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Fintech platform flaw could have allowed bank transfers, exposed data

Salt Security spotted a vulnerability in a large fintech company’s digital platform that would have granted attackers admin access to banking systems in addition to allowing them to transfer funds to their own accounts.

If exploited, the flaw would have also exposed both users’ personal data and financial transactions.

“This vulnerability is a critical flaw, one that completely compromises every bank user,” Yaniv Balmas, vice president of research at Salt, an API security firm, told The Register.

“Had bad actors discovered this vulnerability, they could have caused serious damage to both the fintech company and its users. At a minimum, an attacker could have leaked personal account and banking transaction data.”

Salt Labs researchers declined to name the fintech company, saying only that it is based in the United States and that its online banking services platform is used by dozens of banks and other financial institutions that collectively serve hundreds of thousands of US customers.

Such platforms are considered prime targets by attackers that focus on abusing API vulnerabilities, the researchers wrote in a blog post.

“Their API landscape and overall functionality is very rich and complex, which leaves a lot of room for mistakes or overlooking details in development,” they wrote, adding that “if a bad actor can successfully abuse this type of platform, the potential profits are huge, since it could allow control of millions of users’ bank accounts and funds.”

The threat of such attacks increases as more banks partner with fintech providers and shift their traditional services online, a trend that only accelerated during the COVID-19 pandemic, according to Balmas.

“Institutions that will not provide online services in the coming years will quickly become irrelevant,” he said. “I also believe that because trends toward open banking lack current standardized regulations for securing APIs, broader awareness around API protections will be the next frontier to focus on in this arena.”

When migrating to online services, a financial institution can either create the framework in-house or on rely third-party vendors. Either way, the services rely heavily on APIs.

“In today’s world with very rapid development efforts and quickly emerging API technologies, tracking APIs and protecting them proves to be a major challenge for organizations of all sizes,” Balmas said.

“We have been seeing some improvement in awareness of these kinds of potential vulnerabilities and threats, yet API security is still far from optimal.”

Third party integrations

In this case, the Salt Labs researchers focused on external interactions of one bank’s websites that rely on the fintech platform. In particular, they looked at webhooks and third-party integrations, which are important because they enable functions such as advanced notification options and fund transfers.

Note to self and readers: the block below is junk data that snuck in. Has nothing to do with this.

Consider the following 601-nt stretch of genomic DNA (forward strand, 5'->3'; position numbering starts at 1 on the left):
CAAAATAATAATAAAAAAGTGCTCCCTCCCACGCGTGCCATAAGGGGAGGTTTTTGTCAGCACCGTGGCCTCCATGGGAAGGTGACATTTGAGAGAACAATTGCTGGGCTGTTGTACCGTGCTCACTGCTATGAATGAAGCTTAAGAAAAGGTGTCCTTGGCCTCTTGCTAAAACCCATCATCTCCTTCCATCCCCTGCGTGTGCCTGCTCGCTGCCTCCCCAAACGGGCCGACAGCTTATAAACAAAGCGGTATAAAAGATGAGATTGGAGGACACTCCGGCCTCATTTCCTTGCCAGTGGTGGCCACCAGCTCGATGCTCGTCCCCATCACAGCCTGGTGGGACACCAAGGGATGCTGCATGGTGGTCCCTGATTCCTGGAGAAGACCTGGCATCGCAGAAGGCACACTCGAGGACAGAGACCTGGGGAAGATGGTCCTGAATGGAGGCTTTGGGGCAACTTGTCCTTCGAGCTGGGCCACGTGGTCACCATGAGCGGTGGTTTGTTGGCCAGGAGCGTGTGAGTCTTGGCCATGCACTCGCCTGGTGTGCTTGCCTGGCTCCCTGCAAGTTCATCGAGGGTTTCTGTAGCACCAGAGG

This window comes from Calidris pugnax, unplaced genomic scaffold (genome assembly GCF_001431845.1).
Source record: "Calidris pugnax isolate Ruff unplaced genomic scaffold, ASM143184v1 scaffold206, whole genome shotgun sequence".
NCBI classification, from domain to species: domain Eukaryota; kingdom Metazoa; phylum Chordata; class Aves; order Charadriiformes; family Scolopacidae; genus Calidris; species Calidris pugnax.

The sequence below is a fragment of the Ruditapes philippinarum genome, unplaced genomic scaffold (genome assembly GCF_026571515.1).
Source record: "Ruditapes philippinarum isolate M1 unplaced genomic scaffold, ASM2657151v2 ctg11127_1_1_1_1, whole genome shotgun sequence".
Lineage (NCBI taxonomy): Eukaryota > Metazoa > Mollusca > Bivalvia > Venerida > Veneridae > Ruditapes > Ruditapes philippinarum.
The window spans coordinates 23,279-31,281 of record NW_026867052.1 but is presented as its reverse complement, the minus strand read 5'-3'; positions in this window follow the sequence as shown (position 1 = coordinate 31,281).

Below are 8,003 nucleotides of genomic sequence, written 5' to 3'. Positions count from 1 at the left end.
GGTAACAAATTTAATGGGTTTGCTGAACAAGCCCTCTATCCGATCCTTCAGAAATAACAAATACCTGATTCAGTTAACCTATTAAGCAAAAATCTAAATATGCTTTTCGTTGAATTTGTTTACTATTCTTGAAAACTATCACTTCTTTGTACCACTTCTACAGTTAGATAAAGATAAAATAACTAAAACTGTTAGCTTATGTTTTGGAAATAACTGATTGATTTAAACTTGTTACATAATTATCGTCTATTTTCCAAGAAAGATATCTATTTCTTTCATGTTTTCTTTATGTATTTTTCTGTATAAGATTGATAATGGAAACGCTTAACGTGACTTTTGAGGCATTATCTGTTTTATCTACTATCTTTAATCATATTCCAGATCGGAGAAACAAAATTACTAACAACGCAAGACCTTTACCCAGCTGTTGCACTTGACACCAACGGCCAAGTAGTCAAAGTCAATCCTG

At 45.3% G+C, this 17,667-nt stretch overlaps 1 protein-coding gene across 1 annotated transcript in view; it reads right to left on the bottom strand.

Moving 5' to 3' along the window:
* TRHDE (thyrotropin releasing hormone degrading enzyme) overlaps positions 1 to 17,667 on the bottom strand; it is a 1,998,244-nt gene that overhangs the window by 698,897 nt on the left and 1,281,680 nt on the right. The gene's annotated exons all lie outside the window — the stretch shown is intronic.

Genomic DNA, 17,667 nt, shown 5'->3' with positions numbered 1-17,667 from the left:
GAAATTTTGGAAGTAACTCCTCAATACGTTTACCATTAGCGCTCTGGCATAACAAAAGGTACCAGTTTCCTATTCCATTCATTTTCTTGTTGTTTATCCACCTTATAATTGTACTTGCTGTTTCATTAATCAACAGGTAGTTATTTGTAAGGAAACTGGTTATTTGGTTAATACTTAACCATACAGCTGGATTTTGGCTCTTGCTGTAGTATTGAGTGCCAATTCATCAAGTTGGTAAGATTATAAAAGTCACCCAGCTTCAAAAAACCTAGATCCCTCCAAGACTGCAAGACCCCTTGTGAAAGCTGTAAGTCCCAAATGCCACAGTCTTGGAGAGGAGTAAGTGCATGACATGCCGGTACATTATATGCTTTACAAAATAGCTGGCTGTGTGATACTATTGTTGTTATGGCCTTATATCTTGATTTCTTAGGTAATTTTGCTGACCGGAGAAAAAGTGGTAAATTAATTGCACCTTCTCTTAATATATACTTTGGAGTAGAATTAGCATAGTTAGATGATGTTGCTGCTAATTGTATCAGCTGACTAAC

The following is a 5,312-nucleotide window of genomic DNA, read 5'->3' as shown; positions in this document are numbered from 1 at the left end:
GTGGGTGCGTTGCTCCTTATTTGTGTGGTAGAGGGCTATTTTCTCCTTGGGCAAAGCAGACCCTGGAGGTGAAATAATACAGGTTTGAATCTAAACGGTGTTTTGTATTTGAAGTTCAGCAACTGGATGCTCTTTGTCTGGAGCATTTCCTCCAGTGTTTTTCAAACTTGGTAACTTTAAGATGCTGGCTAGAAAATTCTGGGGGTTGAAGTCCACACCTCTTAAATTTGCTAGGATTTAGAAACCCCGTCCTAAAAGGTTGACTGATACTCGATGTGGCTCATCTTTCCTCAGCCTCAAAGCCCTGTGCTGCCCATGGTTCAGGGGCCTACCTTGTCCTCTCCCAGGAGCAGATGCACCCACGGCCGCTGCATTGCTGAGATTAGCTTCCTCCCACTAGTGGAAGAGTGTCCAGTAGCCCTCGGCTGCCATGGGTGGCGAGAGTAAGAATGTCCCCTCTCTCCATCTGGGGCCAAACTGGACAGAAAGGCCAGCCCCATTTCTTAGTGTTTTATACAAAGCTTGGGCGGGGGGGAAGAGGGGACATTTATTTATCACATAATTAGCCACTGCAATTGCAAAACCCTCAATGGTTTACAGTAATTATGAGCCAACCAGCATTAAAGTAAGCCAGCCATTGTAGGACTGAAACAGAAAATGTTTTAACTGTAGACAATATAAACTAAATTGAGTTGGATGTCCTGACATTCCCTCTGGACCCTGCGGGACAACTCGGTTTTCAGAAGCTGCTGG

The researchers were able to manipulate the APIs in the platform and the JWT tokens – cryptographically signed keys that lets the bank’s server know who the requesting user is and what permissions they have – to establish a connection between that server and one run by Salt Labs.

Using user-supplied URLs, they found that the bank’s server would contact any arbitrary domain provided by them.

“We forge a malformed request containing our own domain, cross our fingers, and wait,” they wrote. “A few seconds later … Bingo! We got a connection coming into our server. Seeing this traffic validates our suspicion and means the server blindly trusts domains provided to it in this parameter and issues a request to that URL.”

It creates a critical security issue called a server-side request forgery (SSRF), which occurs when a web application fetches a remote resource without validating the user-supplied URL. An attacker exploiting this flaw can craft a request for information to a bank’s application. It’s a way for a threat actor to reach servers that are behind firewalls and not accessible via an external network.

According to cybersecurity firm Acunetix, the 2019 breach of Capital One and others into Microsoft Exchange servers involved the use of SSRF as one of the break-in techniques.

Watch out for user-controlled input

The company said that while an SSRF vulnerability is present on average in 1 percent of web applications, it’s a dangerous flaw that can cause series security breaches.

In this instance, the researchers were able to get the bank’s application to return a list of every user on the banking system and associated details. They also were able to get another list of every transaction made by every user.

They contacted the fintech company, which has since fixed all the issues raised by the Salt Labs team. However, the research raised warnings about user-controlled input, which was the key culprit in this case, Balmas said.

“Such parameters should never be blindly trusted,” he said. “Software and API developers should always make sure to apply as many protections as possible to any user input, especially if the input values are susceptible to attacks, such as URL values that may lead to SSRF or other vulnerability classes.”

The most effective protection is a combination of both static protections – such as basic sanitation or whitelisting – and runtime protections that would identify API traffic anomalies, he said. Doing so would close gaps or bypasses made to the static methods. ®